Op/Ed

Editorial: Consider the nut of the question about Ilsley improvements

Very few things worth accomplishing come without substantial effort. That’s most easily seen on a personal level. Whether it’s a do-it-yourself home improvement project, passing a test at school or advancement at work, a personal best in some athletic or physical goal, or a career ladled with honors, the effort spent to accomplish any goal gives meaning, purpose and satisfaction to the achievement.

ANGELO LYNN

The same can be applied to communities, though getting everyone to agree on the same priorities can be a challenge.

Middlebury has witnessed many significant challenges and accomplishments over the past two decades: relocating and building a new wastewater treatment plant; rebuilding the police and fire department buildings (and the town shed on Route 7 south before that); building the Cross Street Bridge; siting and building a new municipal building and creating what was at the time a controversial roundabout, as well as a new park where the old building (the former high school) stood (all of which now receive lavish praise); and most recently replacing the two decaying railway underpasses on Main Street and Merchant Row and renovating Triangle Park with a railway tunnel that has turned that part of the Town Green into a well-used, aesthetically pleasing park with dynamic uses. Add the renovations of the Town Hall Theater, Lazarus Park at the top of Printer’s Alley (leading into the Marble Works), and Riverside Park along the Otter Creek to the footbridge, and we realize how these systematic improvements have led to a dramatic improvement of Middlebury’s downtown.

Along the way there have significant costs and controversy, spurring many battles, but the town persevered and the results — taken as a whole — have been exciting, game-changing in many ways, and overwhelmingly positive, even if not always perfect.

It’s an apt definition of progress.

The proposed reimagining of Middlebury’s Ilsley Library presents the next challenge — and opportunity — for the town.

That more than 225 people attended last Wednesday’s two-hour presentation by three architectural firms on how they might renovate the facility is encouraging. It shows a high level of community interest and a solid core of supporters. And few residents disagree with the intent: the need to renovate the 100-year-old building is undisputed to anyone who has taken a tour of the facility over the past few years.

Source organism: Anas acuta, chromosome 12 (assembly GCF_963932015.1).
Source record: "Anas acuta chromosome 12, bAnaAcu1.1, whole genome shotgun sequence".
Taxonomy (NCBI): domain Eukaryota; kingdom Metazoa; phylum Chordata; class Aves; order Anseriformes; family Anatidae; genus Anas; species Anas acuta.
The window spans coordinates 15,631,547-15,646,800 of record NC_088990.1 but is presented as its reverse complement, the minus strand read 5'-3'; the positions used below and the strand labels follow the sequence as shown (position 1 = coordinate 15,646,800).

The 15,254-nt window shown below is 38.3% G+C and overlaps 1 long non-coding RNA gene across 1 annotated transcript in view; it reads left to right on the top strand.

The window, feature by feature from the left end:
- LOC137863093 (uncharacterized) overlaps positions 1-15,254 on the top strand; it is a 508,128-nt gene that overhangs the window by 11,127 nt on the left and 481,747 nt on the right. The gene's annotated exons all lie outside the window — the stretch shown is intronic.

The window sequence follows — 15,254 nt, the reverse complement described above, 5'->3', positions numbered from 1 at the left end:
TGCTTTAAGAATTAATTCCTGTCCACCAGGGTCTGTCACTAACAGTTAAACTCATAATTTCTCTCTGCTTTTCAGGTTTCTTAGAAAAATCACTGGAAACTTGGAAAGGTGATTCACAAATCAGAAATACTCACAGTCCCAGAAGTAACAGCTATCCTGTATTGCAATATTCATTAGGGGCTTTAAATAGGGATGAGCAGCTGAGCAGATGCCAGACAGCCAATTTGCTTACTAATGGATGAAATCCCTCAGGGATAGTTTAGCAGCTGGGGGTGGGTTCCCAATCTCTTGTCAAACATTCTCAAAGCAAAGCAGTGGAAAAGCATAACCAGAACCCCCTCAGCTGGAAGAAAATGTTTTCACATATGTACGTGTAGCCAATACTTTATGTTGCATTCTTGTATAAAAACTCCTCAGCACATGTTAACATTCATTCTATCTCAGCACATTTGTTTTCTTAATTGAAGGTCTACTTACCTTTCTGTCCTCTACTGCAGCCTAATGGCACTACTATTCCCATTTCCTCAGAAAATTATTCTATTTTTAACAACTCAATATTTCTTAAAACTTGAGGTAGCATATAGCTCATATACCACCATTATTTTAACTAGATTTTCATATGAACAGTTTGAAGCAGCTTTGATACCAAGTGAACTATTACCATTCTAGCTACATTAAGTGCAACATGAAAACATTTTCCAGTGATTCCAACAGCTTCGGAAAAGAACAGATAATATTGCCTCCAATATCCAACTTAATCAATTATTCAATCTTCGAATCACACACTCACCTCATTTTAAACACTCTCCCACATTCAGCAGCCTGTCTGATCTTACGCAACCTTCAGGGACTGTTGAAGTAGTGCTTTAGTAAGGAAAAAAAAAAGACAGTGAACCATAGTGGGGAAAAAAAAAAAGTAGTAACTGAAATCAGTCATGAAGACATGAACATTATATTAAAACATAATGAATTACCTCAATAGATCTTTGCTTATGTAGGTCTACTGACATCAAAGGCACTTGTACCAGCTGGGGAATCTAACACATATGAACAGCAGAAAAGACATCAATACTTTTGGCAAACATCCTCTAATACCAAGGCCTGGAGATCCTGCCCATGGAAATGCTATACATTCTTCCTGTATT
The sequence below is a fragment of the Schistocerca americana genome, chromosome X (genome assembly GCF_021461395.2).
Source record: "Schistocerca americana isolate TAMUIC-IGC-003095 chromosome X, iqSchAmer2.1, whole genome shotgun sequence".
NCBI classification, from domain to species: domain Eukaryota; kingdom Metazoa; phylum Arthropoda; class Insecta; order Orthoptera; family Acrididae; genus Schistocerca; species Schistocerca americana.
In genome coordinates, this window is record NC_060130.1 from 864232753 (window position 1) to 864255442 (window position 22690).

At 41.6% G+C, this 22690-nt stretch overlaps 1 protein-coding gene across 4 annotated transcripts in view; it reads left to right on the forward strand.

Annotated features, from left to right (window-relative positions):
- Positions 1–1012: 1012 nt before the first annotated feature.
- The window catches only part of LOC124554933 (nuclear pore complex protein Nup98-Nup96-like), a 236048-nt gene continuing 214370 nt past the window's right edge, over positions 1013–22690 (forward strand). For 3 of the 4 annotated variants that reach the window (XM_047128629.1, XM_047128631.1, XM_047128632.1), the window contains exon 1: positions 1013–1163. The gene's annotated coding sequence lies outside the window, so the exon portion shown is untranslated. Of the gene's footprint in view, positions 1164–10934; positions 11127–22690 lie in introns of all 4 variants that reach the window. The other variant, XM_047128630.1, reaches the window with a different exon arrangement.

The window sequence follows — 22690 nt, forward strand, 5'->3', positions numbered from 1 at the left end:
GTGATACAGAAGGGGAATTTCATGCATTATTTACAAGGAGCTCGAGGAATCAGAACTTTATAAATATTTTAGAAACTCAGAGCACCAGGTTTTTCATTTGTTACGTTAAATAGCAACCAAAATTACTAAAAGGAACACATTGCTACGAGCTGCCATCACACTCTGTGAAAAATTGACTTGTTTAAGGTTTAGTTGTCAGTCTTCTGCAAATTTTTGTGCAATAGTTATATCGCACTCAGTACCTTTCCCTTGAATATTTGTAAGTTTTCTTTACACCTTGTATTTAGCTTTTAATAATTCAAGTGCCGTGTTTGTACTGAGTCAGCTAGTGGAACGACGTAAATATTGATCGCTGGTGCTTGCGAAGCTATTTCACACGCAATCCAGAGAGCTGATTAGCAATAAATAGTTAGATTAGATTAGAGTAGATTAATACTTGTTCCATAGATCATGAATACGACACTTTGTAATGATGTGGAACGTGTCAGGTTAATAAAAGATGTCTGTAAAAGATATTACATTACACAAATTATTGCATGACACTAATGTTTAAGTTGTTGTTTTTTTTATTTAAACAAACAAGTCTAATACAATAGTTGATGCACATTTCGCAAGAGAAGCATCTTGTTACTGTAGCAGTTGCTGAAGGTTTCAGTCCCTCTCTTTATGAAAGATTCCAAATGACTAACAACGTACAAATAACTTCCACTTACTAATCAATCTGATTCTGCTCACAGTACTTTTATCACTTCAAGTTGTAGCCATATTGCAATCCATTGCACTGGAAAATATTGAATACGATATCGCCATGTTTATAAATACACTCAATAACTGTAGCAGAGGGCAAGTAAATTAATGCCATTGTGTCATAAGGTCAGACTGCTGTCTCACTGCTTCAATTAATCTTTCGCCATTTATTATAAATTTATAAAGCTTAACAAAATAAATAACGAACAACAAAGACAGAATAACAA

But as Selectboard Chairman Brian Carpenter said at Wednesday’s gathering, the estimated $15 million price tag will be an issue. It was a statement meant to bring that hard reality into a meeting that was otherwise filled with excitement and promise.

No doubt the renovation and expansion will be a hefty lift. Not included in that amount, however, will be reductions from grants being sought, a fund-raising campaign, and any other financing that can be finagled. Those numbers will be known later this fall and a closer dollar amount to raise through taxation will be presented before a bond vote is set for the March 2024 Town Meeting.

Leading up to that vote, the nut of the question is this: Is the benefit to the community worth the sacrifice? It’s up to the library board and promoters to make that case in the affirmative; for the selectboard to remind us of equally pressing obligations; and for residents to define the community aesthetic they want to embrace. Let’s engage in that conversation with open minds, a sense of imagination and opportunity, and understanding of the impacts all around.

— Angelo Lynn

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